The only things that had been good about this past year were his grades — Brian had a 4.0 and was at the top of his class. If he could make school his number- one priority, he could go to college, get a good job. And if he could do that, he might have a shot at improving life for himself — and for his mother. Going to Chicago might give him a chance to attend a better school. But it meant leaving his mother for someplace called Mercy Home. He hated it already.

Brian’s mother placed a hand on his back. “I don’t want you to leave,” she said, “but I think it’s for the best. You need something more… stable,” she continued, flushing slightly, “and your aunt says Mercy is one of the best places to be. I’ll always be there for you, Brian, even when I’m miles away.”

Brian, 18, pulled on his tie and tried not to appear nervous as he sat with more than 100 other students waiting for the judges to announce the winners of the Loyola debate tournament, which had begun about nine hours before and was finally nearing an end. His first speech had been nerve-racking, as it always was, but he had grown in confidence as the day wore on. He wouldn’t win an award, Brian told himself, but he could congratulate himself on a job well done.

Since his freshman year of high school, when his mother suggested he join a debate team (he was interested in politics after all, and why not put to use all the hours they’d spent watching the news and Law and Order and CSI?), Brian had found an unexpected passion. As a kid, he’d wanted to be an architect, a designer of buildings. Now he was a designer of arguments, ideas that would make the world a better place.

Looking around the room at the students gathered, he marveled at how much had changed in the past three years. He had arrived thinking Mercy Home would be just another shelter; now, it was home, a place where he’d made friends and, with the help of staff therapists, begun to work through some of his most difficult issues. In Missouri, he had wanted to attend a better school; now, thanks to Mercy Home, he was at St. Ignatius College Prep, where he’d discovered a passion for debating and for serving others. Before Mercy Home, he never imagined living a truly stable life; at Mercy Home, he’d learned day-to-day skills like how to cook, pay bills, and even hold down a part-time job. His confidence, his skills, his faith in God — all of these had grown with the help of Mercy Home and St. Ignatius College Prep.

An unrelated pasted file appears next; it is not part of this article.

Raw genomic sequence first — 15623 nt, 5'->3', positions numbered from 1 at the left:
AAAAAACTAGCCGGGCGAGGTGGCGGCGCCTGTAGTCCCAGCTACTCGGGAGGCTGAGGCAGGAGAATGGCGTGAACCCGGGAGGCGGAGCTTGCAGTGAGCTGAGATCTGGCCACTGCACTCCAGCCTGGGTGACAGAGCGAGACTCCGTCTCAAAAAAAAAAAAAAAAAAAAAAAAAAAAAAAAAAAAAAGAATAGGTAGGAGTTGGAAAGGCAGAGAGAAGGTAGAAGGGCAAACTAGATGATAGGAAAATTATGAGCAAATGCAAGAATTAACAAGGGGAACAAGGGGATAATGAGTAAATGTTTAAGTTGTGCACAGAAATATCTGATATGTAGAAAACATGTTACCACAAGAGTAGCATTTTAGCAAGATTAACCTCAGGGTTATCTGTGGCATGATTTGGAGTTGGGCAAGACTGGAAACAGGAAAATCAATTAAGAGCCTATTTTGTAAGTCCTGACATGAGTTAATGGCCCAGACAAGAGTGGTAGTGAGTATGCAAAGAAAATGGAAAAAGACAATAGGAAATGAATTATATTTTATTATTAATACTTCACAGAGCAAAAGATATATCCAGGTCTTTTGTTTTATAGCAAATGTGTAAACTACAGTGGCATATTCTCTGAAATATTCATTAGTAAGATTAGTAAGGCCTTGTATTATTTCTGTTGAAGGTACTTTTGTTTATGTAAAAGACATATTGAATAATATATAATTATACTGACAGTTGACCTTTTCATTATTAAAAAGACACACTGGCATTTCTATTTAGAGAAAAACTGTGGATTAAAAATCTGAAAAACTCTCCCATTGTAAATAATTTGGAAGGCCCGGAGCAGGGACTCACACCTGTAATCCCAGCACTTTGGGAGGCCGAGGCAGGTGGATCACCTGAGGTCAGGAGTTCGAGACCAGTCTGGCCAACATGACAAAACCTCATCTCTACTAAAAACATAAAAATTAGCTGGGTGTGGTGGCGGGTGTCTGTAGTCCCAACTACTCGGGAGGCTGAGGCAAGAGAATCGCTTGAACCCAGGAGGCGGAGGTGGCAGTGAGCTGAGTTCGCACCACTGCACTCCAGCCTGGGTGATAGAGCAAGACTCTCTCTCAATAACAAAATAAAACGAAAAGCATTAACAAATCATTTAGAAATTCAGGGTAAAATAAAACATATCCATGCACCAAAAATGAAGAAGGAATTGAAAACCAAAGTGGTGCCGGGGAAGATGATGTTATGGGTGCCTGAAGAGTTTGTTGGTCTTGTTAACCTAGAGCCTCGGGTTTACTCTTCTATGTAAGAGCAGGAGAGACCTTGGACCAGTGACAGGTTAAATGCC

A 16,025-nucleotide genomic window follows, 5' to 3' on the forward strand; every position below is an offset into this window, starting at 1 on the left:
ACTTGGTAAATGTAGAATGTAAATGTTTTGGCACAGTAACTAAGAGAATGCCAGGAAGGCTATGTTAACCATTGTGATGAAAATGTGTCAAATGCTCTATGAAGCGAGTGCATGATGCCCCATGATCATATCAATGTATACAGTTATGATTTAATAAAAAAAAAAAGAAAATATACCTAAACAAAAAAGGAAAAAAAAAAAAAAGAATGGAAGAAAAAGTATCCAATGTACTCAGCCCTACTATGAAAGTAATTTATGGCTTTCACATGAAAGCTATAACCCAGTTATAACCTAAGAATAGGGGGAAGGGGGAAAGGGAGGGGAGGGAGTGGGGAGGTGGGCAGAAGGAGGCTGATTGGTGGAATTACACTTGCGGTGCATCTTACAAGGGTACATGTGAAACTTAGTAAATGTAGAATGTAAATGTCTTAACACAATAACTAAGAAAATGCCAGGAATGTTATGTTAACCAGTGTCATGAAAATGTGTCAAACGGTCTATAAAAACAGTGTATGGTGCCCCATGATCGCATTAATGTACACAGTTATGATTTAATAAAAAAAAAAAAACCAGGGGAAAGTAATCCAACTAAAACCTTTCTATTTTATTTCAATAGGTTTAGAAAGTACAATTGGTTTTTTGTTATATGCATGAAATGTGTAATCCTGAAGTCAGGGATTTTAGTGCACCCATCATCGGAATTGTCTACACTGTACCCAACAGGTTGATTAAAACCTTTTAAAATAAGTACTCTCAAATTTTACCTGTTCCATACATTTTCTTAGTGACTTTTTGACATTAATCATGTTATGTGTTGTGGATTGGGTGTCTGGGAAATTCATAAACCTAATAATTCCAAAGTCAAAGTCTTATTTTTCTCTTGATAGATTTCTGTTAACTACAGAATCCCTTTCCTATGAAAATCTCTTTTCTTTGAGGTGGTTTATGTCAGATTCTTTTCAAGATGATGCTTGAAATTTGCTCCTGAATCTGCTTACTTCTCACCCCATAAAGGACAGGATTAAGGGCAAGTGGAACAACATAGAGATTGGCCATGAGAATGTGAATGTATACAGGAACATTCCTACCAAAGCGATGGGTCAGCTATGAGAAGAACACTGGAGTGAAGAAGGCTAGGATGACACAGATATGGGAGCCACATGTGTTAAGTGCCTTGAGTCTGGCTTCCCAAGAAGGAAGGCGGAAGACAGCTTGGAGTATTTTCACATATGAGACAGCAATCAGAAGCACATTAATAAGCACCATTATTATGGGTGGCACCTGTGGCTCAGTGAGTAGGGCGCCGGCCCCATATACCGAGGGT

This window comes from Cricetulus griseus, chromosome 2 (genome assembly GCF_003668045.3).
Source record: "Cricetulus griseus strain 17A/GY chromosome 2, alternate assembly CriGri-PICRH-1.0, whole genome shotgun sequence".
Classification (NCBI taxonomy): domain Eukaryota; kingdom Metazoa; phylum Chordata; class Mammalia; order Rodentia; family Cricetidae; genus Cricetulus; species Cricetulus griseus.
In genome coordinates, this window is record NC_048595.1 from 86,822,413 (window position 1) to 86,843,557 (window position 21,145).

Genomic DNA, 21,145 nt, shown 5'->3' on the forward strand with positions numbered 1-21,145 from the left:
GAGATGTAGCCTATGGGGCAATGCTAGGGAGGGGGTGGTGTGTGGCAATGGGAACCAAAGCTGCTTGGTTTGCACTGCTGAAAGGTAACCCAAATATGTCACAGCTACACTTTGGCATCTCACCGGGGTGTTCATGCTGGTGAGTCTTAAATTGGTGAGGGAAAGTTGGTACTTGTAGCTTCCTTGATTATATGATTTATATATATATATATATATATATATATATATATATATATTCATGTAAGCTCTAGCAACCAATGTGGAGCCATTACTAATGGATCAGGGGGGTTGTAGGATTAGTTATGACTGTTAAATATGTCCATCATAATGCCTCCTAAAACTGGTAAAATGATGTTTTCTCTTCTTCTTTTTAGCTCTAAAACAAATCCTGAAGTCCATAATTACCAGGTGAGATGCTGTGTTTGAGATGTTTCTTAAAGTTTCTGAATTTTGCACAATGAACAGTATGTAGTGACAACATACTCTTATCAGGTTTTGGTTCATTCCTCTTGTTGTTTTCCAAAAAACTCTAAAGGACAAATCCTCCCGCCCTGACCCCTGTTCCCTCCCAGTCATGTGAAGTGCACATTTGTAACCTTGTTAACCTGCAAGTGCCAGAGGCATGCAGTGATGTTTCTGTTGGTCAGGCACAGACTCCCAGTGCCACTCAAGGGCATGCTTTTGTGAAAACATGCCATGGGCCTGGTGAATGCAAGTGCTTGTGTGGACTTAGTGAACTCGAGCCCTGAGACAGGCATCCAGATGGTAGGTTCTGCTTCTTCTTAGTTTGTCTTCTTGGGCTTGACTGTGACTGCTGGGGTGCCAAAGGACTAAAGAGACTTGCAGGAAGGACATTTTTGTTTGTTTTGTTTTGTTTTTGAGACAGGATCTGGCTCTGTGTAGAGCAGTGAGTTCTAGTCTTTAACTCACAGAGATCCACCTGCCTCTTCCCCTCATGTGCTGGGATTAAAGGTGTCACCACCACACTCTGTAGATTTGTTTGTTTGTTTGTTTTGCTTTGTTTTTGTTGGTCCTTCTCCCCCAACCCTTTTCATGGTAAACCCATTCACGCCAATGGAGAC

“This is it!” Mark, Brian’s fellow debater and best friend at St. Ignatius, poked him in the ribs. Nine of the top-10 debaters had already been announced. Only one — the first-place winner for the league — remained.

A moment later, Brian heard his name announced. “What?” he blinked.

“You won!” Mark laughed, clapping his friend on the back.

Propelled by the realization, Brian jumped from the table and ran up to accept his award, the cheers and claps of his team warm at his back. Brian took the trophy in his hands, beaming with happiness and gratitude as he looked at his teammates’ exuberant faces. In his darkest moments, he’d told himself that God would make a way for him out of the struggles in which he was entangled. All those years he had prayed for change. And here he was. Things hadn’t changed the way he’d expected, but in some ways, life was turning out better than he had ever imagined. Mercy Home, he realized, had been God’s answer to his prayer. CD

Managing Editor Julie Rattey

Julie Rattey is a Boston-based writer and editor. She is the author of If I Grew Up in Nazareth, available from